• Assistant to the President for Domestic Policy and Director, Domestic Policy Council (aka “DPC Director”)
  • Director, Office of Management and Budget (aka “OMB Director”)

Within the White House these policy positions have the greatest impact on policy because (a) that’s their job and responsibility, (b) they run the policy decision-making and implementation coordination processes, (c) they work with agencies on policy on a daily basis; and (d) part of their job is to “own” the policy issues within the White House, acting as the keeper of the answer to every question of the form “What is the president’s policy on ________?” In the Bush 43 White House the Deputy Chief of Staff for Policy had an oversight role over the NEC, DPC, and OMB, so you should think of that slot as a notch above those three.

Bucket 2: The non-policy White House jobs that have the biggest policy impact are:

  • Assistant to the President for Legislative Affairs (aka “Leg Affairs”)
  • Senior Advisor or Counselor or Strategic Advisor (the political advisor, e.g., Karl Rove, Valerie Jarrett, and soon Steve Bannon)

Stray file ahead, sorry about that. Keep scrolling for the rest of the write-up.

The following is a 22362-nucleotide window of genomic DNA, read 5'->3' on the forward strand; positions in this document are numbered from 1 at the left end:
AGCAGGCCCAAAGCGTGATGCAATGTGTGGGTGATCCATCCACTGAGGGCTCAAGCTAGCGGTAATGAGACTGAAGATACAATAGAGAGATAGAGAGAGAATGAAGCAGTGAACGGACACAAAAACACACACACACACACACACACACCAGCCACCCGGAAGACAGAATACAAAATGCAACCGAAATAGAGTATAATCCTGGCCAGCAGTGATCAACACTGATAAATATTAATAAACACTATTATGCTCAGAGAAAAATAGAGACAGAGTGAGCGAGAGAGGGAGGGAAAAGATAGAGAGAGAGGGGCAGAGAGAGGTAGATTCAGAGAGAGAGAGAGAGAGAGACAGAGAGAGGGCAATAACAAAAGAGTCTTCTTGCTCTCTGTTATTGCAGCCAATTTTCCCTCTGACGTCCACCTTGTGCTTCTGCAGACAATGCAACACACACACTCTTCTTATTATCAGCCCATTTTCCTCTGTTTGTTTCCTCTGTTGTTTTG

• Assistant to the President for Communication (aka “Communications Director”)
  • Assistant to the President and Press Secretary
  • Chief of Staff to the Vice President
  • Staff Secretary

These six roles each have a non-policy principal function within the White House. They are major players in all the big presidential policy decisions because (a) they are close to the president, (b) they are each the principal advisor on a key element of a president’s policy decision (Congress, politics, communications, press), and (c) they do that for every single policy decision (i.e., maximum breadth). The first five of these six advisors were in every NEC Principals meeting we had, and, more importantly, were in every economic policy decision meeting we had with the president. Bucket 2 advisors often play a smaller role in national security issues because some presidents are reluctant to politicize national security decisions.

The Staff Secretary is a special case with enormous potential to influence policy almost invisibly. I may write about that separately but won’t spend time on it here.

I have excluded the Chief Speechwriter because the role comes with little formal policy power. This, however, is one of those roles where a particularly influential chief speechwriter can occasionally have significant influence on certain policies.